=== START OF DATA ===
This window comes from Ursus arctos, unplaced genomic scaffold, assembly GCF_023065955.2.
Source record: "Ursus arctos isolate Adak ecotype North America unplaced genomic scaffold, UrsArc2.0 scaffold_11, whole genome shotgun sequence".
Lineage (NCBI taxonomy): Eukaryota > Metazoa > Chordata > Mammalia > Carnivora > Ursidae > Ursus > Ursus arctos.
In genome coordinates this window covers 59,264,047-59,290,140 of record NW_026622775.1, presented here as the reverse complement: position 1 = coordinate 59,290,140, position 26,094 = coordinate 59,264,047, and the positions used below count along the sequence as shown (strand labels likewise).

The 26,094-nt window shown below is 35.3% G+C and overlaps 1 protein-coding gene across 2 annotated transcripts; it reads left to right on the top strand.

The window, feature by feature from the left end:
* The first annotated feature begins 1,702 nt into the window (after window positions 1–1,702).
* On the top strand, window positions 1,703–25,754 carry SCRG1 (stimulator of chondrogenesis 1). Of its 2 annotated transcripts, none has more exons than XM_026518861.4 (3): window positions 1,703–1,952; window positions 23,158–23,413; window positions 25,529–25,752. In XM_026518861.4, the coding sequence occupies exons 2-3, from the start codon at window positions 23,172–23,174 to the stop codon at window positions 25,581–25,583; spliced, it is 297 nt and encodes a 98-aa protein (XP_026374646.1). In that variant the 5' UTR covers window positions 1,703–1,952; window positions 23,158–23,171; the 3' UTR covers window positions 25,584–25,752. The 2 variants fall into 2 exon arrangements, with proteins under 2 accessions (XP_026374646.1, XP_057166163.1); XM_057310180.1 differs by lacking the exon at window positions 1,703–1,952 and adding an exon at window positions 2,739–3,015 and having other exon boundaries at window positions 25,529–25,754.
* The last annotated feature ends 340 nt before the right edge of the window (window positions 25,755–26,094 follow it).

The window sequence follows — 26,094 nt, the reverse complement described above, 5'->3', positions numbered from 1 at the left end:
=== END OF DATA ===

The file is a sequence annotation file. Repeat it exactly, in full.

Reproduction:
This window comes from Ursus arctos, unplaced genomic scaffold, assembly GCF_023065955.2.
Source record: "Ursus arctos isolate Adak ecotype North America unplaced genomic scaffold, UrsArc2.0 scaffold_11, whole genome shotgun sequence".
Lineage (NCBI taxonomy): Eukaryota > Metazoa > Chordata > Mammalia > Carnivora > Ursidae > Ursus > Ursus arctos.
In genome coordinates this window covers 59,264,047-59,290,140 of record NW_026622775.1, presented here as the reverse complement: position 1 = coordinate 59,290,140, position 26,094 = coordinate 59,264,047, and the positions used below count along the sequence as shown (strand labels likewise).

The 26,094-nt window shown below is 35.3% G+C and overlaps 1 protein-coding gene across 2 annotated transcripts; it reads left to right on the top strand.

The window, feature by feature from the left end:
* The first annotated feature begins 1,702 nt into the window (after window positions 1–1,702).
* On the top strand, window positions 1,703–25,754 carry SCRG1 (stimulator of chondrogenesis 1). Of its 2 annotated transcripts, none has more exons than XM_026518861.4 (3): window positions 1,703–1,952; window positions 23,158–23,413; window positions 25,529–25,752. In XM_026518861.4, the coding sequence occupies exons 2-3, from the start codon at window positions 23,172–23,174 to the stop codon at window positions 25,581–25,583; spliced, it is 297 nt and encodes a 98-aa protein (XP_026374646.1). In that variant the 5' UTR covers window positions 1,703–1,952; window positions 23,158–23,171; the 3' UTR covers window positions 25,584–25,752. The 2 variants fall into 2 exon arrangements, with proteins under 2 accessions (XP_026374646.1, XP_057166163.1); XM_057310180.1 differs by lacking the exon at window positions 1,703–1,952 and adding an exon at window positions 2,739–3,015 and having other exon boundaries at window positions 25,529–25,754.
* The last annotated feature ends 340 nt before the right edge of the window (window positions 25,755–26,094 follow it).

The window sequence follows — 26,094 nt, the reverse complement described above, 5'->3', positions numbered from 1 at the left end: